LOGAN, Utah — Stellar Exploration, a space technology company based in San Luis Obispo, California, is in the midst of qualification testing of a miniature propulsion system for planetary microsatellite missions.
What's unusual about the technology Stellar Exploration developed with Malin Space Science Systems of San Diego is its power, said Mike Loucks, president of Space Exploration Engineering, a Seattle company that specializes in cis-lunar, lunar and deep space missions. The new thruster fueled with hydrazine and nitrogen tetroxide is designed to move a 12-unit cubesat, which weighs about 28 kilograms, at a speed of two kilometers per second.
"The miniaturized bi-prop system Stellar has developed suddenly allows cubesats to take on the missions normally associated with much larger and more expensive spacecraft," Loucks said by email. "None of the currently marketed propulsion systems for cubesats are even in the same ballpark. This is a serious, grown-up propulsion system based on well-known technology that allows microsatellites to bust out of the kiddy pool." [Wild Ideas for Superfast Space Propulsion]
Stellar Exploration developed the new thruster with funding from NASA's Small Innovative Missions for Planetary Exploration program, which supports the formulation and development of small spacecraft science missions. The company is proposing to fly it for the first time on a cubesat that would ride to Mars along with NASA's Psyche asteroid exploration mission in 2022. Psyche is slated to perform a Mars fly-by, which means a cubesat riding along will need its own powerful propulsion to enter Martian orbit.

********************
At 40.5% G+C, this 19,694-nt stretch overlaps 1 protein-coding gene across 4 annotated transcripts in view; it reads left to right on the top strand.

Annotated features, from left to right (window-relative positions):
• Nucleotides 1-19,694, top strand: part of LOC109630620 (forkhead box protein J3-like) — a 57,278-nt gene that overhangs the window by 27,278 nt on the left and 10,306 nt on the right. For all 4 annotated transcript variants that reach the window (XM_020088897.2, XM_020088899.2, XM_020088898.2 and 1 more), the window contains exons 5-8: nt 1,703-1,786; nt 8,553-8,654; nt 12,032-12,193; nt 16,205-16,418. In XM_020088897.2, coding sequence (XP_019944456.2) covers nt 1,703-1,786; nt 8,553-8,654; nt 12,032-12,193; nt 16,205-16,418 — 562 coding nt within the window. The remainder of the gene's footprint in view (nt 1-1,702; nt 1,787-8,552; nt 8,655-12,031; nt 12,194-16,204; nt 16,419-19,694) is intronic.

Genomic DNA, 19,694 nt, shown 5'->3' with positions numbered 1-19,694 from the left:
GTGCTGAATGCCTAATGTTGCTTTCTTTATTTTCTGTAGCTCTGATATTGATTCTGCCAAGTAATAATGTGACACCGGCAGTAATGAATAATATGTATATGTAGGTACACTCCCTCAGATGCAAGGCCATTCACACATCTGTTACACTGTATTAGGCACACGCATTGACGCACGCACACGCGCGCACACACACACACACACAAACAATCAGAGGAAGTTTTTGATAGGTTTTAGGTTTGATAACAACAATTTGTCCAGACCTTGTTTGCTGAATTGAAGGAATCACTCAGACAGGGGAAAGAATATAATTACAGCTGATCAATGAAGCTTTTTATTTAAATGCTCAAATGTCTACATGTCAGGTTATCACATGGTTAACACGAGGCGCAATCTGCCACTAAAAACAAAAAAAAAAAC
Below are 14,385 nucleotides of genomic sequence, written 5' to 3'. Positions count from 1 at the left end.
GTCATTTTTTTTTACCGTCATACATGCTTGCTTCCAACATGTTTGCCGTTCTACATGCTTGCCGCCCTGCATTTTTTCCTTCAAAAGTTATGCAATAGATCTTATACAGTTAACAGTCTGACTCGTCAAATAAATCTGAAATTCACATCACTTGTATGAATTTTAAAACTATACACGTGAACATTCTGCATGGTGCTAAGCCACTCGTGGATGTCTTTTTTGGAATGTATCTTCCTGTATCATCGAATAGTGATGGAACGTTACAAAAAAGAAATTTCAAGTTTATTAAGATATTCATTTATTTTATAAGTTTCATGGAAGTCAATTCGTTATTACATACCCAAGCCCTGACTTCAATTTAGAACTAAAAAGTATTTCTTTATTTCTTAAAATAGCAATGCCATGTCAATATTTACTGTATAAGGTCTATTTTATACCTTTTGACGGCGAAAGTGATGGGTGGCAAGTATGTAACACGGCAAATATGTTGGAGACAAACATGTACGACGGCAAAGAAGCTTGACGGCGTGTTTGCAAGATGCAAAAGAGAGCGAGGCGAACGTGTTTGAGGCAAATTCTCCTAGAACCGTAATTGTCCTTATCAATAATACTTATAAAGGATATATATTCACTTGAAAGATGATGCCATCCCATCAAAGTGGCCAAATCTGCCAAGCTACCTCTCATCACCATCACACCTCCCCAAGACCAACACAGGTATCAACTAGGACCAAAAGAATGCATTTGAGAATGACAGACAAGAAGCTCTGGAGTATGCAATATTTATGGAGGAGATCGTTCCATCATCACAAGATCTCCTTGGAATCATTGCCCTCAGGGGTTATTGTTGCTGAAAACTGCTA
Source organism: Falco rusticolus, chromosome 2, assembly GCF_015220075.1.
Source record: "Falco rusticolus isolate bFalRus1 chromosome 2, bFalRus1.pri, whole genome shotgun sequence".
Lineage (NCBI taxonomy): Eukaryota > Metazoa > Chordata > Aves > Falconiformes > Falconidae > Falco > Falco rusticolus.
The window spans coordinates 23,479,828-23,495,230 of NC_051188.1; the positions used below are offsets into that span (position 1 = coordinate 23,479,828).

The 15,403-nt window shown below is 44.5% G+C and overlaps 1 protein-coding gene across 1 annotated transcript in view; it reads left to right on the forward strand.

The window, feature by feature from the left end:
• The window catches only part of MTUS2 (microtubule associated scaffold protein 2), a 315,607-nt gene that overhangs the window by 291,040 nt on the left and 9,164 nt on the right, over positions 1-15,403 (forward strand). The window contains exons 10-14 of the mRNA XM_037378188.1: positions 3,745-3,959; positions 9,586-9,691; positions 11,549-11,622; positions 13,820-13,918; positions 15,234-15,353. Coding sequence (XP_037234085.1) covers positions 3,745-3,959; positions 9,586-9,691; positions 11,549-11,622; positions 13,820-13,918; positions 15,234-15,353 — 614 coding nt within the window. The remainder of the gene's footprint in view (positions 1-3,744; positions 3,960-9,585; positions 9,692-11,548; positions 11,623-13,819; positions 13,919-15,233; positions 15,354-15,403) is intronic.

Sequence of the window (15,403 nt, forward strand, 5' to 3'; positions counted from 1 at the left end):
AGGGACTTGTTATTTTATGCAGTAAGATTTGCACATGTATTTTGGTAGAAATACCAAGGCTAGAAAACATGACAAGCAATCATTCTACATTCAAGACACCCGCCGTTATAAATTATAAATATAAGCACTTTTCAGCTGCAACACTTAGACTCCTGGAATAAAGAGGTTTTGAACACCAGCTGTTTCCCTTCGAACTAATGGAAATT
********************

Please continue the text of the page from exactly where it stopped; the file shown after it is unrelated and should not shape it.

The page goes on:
"We are looking for other potential applications," said Tomas Svitek, Stellar Exploration president. The new thruster could be used, for example, on a small robotic lunar lander, a microsatellite moving from geostationary transfer orbit to geostationary orbit or a satellite traveling in a highly elliptical polar orbit, known as a Molniya orbit, Svitek told SpaceNews at the Small Satellite Conference here.
Stellar Exploration designed the new bi-propellant thruster with a low-pressure tank to ease range safety concerns. Compliance with launch safety regulations is inherent in the design, Svitek said.
This story was provided by SpaceNews, dedicated to covering all aspects of the space industry.
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Debra Werner is a correspondent for SpaceNews based in San Francisco. She earned a bachelor’s degree in communications from the University of California, Berkeley, and a master’s degree in journalism from Northwestern University. Debra is a recipient of the 1989 Gerald Ford Prize for Distinguished Reporting on National Defense. Her SN Commercial Drive newsletter is sent out on Wednesdays.